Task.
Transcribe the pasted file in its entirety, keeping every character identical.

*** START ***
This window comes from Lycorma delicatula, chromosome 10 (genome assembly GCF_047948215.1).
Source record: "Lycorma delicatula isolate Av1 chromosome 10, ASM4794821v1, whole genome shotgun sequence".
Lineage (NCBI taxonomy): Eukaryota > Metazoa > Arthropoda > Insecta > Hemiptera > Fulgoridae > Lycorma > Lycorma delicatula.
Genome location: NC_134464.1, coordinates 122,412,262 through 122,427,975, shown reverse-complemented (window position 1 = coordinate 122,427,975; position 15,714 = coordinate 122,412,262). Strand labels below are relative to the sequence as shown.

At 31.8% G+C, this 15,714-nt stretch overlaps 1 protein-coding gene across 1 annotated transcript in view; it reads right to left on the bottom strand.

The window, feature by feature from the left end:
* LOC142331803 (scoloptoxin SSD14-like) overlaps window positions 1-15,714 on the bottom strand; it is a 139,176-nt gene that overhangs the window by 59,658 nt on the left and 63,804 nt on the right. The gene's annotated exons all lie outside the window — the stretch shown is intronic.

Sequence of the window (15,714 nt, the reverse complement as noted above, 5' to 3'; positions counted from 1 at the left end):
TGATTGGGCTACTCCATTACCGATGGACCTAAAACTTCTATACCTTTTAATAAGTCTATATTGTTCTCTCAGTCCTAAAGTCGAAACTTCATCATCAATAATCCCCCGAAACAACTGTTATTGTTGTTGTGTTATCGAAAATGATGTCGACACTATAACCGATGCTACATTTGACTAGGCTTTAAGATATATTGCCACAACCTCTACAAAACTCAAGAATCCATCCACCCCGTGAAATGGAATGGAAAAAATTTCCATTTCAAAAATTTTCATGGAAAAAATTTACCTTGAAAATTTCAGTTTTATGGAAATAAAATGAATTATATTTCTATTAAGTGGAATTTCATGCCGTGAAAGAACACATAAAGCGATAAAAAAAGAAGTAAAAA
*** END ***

This window comes from Lycorma delicatula, chromosome 10 (genome assembly GCF_047948215.1).
Source record: "Lycorma delicatula isolate Av1 chromosome 10, ASM4794821v1, whole genome shotgun sequence".
Lineage (NCBI taxonomy): Eukaryota > Metazoa > Arthropoda > Insecta > Hemiptera > Fulgoridae > Lycorma > Lycorma delicatula.
Genome location: NC_134464.1, coordinates 122,412,262 through 122,427,975, shown reverse-complemented (window position 1 = coordinate 122,427,975; position 15,714 = coordinate 122,412,262). Strand labels below are relative to the sequence as shown.

At 31.8% G+C, this 15,714-nt stretch overlaps 1 protein-coding gene across 1 annotated transcript in view; it reads right to left on the bottom strand.

The window, feature by feature from the left end:
* LOC142331803 (scoloptoxin SSD14-like) overlaps window positions 1-15,714 on the bottom strand; it is a 139,176-nt gene that overhangs the window by 59,658 nt on the left and 63,804 nt on the right. The gene's annotated exons all lie outside the window — the stretch shown is intronic.

Sequence of the window (15,714 nt, the reverse complement as noted above, 5' to 3'; positions counted from 1 at the left end):
TGATTGGGCTACTCCATTACCGATGGACCTAAAACTTCTATACCTTTTAATAAGTCTATATTGTTCTCTCAGTCCTAAAGTCGAAACTTCATCATCAATAATCCCCCGAAACAACTGTTATTGTTGTTGTGTTATCGAAAATGATGTCGACACTATAACCGATGCTACATTTGACTAGGCTTTAAGATATATTGCCACAACCTCTACAAAACTCAAGAATCCATCCACCCCGTGAAATGGAATGGAAAAAATTTCCATTTCAAAAATTTTCATGGAAAAAATTTACCTTGAAAATTTCAGTTTTATGGAAATAAAATGAATTATATTTCTATTAAGTGGAATTTCATGCCGTGAAAGAACACATAAAGCGATAAAAAAAGAAGTAAAAA